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Interviewing might seem easy. From the outside looking in, you meet and greet, engage in a little small talk, and ask a few questions.

While it all seems pretty straightforward, the truth is interviewers must maintain a delicate balance of putting an applicant at ease, ascertaining their suitability for the job, while ensuring their own compliance to HR guidelines and employment laws. And if conducting an interview is not something you do regularly, it can be incredibly difficult to know what questions can you legally ask and what you should never ask job applicants.

When interviewers are attempting to fill a job opening, they ask applicants questions to determine if the candidate has all of the hard skills and soft skills to be successful at said job.

Moreover, they’ll ask questions to determine if the applicant will be a good fit for the company culture. In their zeal to make such determinations, interviewers may inadvertently (or advertently) ask, shall we say, questionable questions?

If you ever asked an illegal interview question, you’re not alone; surprisingly, it happens more often than you would think. In fact, according to a Careerbuilder survey, 20% of hiring managers admit to asking a question of an applicant only to find out later that it was illegal.

The fact is, interviewers and hiring managers are faced with a pretty difficult task. Finding the right person for the job while sidestepping dicey interview questions is a lot harder than it looks.

The good news is understanding which interview questions not to ask and knowing the best interview question to ask can make all the difference in successfully filling a vacancy. Ahead you’ll find some guidance for both.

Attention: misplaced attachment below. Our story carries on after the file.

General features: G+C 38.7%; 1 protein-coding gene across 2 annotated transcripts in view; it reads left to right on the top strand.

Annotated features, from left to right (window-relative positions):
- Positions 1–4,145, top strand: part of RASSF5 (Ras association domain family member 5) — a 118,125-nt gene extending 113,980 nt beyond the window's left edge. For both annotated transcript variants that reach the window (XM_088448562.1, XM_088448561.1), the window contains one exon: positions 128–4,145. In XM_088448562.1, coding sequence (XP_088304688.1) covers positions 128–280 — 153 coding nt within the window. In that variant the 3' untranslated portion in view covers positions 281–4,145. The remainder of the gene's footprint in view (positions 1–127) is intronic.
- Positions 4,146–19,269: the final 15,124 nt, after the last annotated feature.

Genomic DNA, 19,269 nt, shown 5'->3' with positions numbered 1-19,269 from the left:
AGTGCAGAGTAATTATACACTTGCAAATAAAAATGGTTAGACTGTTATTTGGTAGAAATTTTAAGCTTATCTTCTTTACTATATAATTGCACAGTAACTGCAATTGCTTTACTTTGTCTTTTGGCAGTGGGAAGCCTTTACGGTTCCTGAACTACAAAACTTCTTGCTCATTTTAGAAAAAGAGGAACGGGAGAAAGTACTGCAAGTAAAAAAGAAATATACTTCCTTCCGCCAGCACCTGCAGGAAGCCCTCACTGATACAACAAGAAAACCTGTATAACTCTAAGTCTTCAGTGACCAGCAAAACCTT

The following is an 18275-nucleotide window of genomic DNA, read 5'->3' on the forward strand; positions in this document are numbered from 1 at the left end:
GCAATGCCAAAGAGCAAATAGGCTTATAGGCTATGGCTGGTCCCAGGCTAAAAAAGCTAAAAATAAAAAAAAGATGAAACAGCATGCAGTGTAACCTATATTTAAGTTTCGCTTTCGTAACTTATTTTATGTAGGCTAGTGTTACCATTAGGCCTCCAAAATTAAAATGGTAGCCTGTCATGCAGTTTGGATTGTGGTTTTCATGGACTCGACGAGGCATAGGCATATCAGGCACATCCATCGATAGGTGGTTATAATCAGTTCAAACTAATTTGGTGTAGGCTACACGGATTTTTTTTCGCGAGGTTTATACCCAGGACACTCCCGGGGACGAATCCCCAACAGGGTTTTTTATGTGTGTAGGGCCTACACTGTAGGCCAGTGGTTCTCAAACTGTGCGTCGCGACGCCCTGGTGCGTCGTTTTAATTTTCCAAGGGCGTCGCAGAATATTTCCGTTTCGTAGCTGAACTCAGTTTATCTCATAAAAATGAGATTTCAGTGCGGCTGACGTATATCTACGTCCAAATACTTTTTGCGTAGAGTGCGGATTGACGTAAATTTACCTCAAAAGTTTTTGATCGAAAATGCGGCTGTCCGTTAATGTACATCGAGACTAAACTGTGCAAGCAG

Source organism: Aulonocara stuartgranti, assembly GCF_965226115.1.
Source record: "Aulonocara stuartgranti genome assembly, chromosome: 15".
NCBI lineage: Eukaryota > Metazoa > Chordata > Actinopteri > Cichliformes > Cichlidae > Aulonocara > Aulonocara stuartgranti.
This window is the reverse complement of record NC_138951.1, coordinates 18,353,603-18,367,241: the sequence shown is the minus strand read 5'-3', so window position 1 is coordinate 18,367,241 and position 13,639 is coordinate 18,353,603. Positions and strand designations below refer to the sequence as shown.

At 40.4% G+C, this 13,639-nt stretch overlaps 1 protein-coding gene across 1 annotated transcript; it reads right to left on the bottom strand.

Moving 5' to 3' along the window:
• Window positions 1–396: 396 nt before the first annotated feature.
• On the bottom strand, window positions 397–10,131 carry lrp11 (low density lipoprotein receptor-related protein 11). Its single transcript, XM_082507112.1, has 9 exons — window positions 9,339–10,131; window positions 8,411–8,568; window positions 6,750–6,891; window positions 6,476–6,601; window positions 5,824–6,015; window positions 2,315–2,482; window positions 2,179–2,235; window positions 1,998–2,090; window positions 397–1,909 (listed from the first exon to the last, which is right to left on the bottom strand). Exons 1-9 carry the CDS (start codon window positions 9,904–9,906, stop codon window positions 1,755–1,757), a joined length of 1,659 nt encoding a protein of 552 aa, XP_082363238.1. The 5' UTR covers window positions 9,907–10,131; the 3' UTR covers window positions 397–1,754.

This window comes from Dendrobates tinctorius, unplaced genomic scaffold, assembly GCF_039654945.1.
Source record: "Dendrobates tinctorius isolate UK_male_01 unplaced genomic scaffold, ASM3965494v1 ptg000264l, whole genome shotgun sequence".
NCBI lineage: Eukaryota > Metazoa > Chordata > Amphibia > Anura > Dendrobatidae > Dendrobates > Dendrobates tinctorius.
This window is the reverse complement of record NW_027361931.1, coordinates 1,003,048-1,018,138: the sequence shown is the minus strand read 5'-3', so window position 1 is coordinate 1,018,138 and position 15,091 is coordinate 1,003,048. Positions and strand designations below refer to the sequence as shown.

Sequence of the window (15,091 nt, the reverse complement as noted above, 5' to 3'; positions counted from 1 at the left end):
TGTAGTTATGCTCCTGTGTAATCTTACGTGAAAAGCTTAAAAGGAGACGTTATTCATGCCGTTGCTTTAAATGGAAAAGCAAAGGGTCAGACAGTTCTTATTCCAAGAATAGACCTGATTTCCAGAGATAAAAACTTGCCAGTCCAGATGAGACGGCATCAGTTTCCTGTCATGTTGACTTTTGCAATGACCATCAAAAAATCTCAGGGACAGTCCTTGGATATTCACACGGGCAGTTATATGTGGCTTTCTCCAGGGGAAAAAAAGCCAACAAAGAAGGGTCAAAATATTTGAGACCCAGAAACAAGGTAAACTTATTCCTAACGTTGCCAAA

Interview questions not to ask

1. Age 

Employers have the legal right to ensure that potential candidates are 18 years or older, but that’s where the digging and math wizardry should end. After all, verifying that your candidate is old enough to legally work is all you need to know, right? As a gentle reminder: the discrimination-employment-act-1967">Age Discrimination Act of 1967 protects those 40 and over from age discrimination.

Regarding age, you should never ask job applicants any of the following:

  • What year did you graduate high school?
  • When did you finish college?
  • When do you plan to retire?
  • Will you be comfortable working around younger employees?
  • Will you be comfortable working around older employees? 

Best interview questions to ask to determine if an applicant can legally work for you:

2. Marital/parental status, family planning or living situation

While employers should do their due diligence to determine whether or not the applicant can do the job, that assessment should be limited to an evaluation of hard and soft skills. Marital status, parental status, and living situations should never be a factor. One additional caveat here is that small talk can be a slippery slope; while chit-chat can no doubt help applicants feel at ease, interviewers must be mindful of the conversation. Information gleaned from polite conversation can influence your hiring decisions, and you may not even be aware of it. What may seem like harmless questions about kids and childcare can easily cross the line into pregnancy and gender discrimination, which is protected and enforced by The Equal Employment Opportunity Commission, by the way.

Regarding marital, parental status, and family planning, you should never ask job applicants any of the following: